Panning from left to right: organ, 6 stations, Madonna and Child statue, Relief of St. Michael the Archangel, Infant Child of Prague, BVM bust with crown of roses just above tabernacle, Good Shepherd statue, pieta, remaining stations, St. Joseph, St. Clare, more St. Clare and St. Francis icons. Beautiful.
Sounds only of the movement of the rosary beads and their medals as they silently prep for Mass. Heavens to Betsy...there is no sacristan!
Sisters are adorned in there very heavy robes/albs/scapulars. This is full regalia for Mass. They look amazing.
Mass is prayed w priest facing away from us.
Bells are rung at the appropriate times.
The singing is angelic. Just like EWTN. No instrumentation. No one is off key? Wa?
Alto and soprano parts are sung in Choir one and two respectively.
My harmonies are arrogant. (So I stop)
It is a perfect offering.
Homily is on my patron saint. (major God moment)
I consume the Blessed Sacrament. Day is now complete.
I am at peace and do not want to leave.

Silverclouds have Silver Linings

What a great day it was. Bucketlisted indeed were a few things that were not on my list but can I cheat and stick them there so that today I can say I accomplished them?? Okay, thanks...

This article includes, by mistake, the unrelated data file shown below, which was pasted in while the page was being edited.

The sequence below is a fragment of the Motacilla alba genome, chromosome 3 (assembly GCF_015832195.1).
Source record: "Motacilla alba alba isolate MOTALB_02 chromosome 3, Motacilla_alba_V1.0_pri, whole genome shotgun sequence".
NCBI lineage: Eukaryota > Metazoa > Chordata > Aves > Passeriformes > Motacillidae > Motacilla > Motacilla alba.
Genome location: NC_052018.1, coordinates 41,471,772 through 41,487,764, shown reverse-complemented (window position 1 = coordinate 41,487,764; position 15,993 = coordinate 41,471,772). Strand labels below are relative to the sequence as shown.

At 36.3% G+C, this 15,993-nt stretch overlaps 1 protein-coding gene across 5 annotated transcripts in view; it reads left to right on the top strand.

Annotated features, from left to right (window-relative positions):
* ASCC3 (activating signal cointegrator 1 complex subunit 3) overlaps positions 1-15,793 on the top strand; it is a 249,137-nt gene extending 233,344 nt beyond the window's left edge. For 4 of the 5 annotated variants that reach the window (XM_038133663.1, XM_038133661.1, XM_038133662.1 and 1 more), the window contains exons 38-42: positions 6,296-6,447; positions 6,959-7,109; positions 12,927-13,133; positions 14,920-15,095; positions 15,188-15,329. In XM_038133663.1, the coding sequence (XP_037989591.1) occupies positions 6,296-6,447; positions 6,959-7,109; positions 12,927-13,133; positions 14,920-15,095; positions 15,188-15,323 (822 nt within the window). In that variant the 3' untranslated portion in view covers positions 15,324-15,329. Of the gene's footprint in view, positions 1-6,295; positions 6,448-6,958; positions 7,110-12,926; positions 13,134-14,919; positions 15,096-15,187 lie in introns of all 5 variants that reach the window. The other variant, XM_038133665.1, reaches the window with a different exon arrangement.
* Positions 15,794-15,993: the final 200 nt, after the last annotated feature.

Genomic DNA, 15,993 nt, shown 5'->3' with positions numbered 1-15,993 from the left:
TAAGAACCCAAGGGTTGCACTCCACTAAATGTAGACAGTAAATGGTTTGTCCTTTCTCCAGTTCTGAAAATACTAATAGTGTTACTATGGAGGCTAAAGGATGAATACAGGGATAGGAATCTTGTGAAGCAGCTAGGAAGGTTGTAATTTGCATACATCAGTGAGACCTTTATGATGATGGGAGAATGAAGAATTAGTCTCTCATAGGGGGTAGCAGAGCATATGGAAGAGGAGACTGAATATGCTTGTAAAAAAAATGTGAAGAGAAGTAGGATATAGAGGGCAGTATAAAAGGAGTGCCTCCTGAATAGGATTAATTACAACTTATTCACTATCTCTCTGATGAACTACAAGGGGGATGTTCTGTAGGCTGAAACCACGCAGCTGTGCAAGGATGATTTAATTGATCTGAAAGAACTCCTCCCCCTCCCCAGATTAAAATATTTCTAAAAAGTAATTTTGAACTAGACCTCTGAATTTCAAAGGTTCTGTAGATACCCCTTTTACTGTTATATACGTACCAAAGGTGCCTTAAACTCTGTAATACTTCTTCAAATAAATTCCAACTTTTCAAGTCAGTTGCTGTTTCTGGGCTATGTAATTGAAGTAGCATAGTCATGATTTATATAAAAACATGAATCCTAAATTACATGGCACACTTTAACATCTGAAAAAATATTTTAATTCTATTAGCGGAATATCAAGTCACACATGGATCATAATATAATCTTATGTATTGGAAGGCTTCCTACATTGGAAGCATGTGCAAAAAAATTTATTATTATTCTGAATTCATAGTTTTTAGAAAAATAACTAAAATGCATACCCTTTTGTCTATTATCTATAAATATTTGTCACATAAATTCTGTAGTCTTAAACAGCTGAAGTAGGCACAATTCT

1. Day started out in Black Canyon City and a visit to our beloved Desert Nuns: The Poor Clares. I love them all. Sr. Augustine Marie is dear to me; a spiritual fireball and I have felt her prayers. The sisters are a profound treasure to the valley; a trip here would be incomplete unless you pay a visit up St. Joseph's Road (not kidding-and I do mean UP)to visit the site of Our Lady of Solitude. Here's some bio info, but be sure to visit their website and Blog:

2. Some dear friends had their marriage blessed in the church. Ron and I witnessed their sacramental professions during a very short but sweet ritual at Our Lady of Joy. These folks are fine examples of courage, devotion and the centering of their lives on Christ. I am humbled. Congratulations Don and Theresa!
Bucketlist Item #1: I am finally a Maid of Honor at age 43.

3. Bucketlist Item #2: Got to ride in their 1964 Bently Silver Cloud, replete with reversed british steering. What a nice ride. I want one.

Wednesday, May 20, 2009

Somersaults around Fear

High Flight